The London Bat Group runs a survey with the aim of increasing the network of regularly surveyed sites across London and monitoring more bat species than ever before. We are looking for volunteers with all levels of experience, from beginners who are keen to learn new skills, to more experienced members who can lead the surveys or help with training workshops.


Survey summary

The survey involves walking a roughly triangular transect (divided into twelve stops and walks) within a 1km square and attempting to identify all bat species encountered and counting numbers of bat passes. It is based on BCT’s National Bat Monitoring Programme Field Survey, the main difference being that all species are recorded on all spots and walks (i.e. not just pipistrelles at spots and noctules/serotines on walks, as in the NBMP survey). This expanded survey was successfully trialled during 2008 at RSPB Rainham Marshes and Holland Park, and a very similar methodology has been used with great success for the past 14 years at the London Wetland Centre. The aim is to generate data that can be used to produce population trends for at least seven of London’s eleven bat species (i.e. those that can be identified with reasonable confidence on a bat detector).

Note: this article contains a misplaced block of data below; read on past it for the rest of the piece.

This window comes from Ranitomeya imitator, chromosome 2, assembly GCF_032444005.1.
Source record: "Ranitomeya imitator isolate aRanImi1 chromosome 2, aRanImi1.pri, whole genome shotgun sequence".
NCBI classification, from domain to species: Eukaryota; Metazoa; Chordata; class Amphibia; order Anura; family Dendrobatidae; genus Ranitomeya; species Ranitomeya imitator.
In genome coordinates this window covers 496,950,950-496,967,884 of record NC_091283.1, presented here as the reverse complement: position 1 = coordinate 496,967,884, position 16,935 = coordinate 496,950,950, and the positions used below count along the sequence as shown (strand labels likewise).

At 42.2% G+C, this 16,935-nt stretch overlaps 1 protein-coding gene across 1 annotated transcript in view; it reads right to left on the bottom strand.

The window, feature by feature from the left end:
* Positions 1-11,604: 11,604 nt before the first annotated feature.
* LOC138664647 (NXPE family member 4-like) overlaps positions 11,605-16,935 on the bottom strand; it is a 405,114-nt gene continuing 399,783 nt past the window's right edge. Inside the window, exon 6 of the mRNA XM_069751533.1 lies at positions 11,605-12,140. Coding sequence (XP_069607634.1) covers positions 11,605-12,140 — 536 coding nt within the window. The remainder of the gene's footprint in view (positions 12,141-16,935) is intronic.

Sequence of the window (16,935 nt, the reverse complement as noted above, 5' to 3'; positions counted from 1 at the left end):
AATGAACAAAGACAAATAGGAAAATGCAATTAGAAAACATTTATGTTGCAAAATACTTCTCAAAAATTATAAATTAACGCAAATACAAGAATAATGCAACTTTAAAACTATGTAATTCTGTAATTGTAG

Training

We aim to run a number of training workshops in different parts of London. Details of workshops will be made available on the website and in Natterer’s News. If you are unable to attend any of the training workshops then you can still learn by assisting with the surveys. However, attending a workshop is recommended in order to develop your skills more quickly.


How to get involved

We need volunteers to take on the following roles:

  • Expert survey leaders who would like to take on one or more survey squares with the help of survey assistants
  • Survey assistants (all levels of experience welcome) who are keen to accompany a survey leader and develop practical survey skills
  • Training leaders and assistants – if you have specific bat ID, survey skills or training skills and would like to assist with the workshops then please get in touch

To register your interest please contact Philip Briggs at This e-mail address is being protected from spambots. You need JavaScript enabled to view it or on 07952 297996


When to survey

The number of surveys per year is optional, as is the timing of each survey. However it is important that each site is monitored at the same time each year in order to ensure the annual counts are directly comparable. Data from July surveys have the potential to be incorporated into the national species trends produced by the NBMP and therefore contribute to the national as well as the local picture of bat population changes.


Requirements

On each survey a minimum of two surveyors is needed, each with a bat detector, though only one person needs to be an expert. Bat detectors will be available on loan from London Bat Group.


Selecting a survey site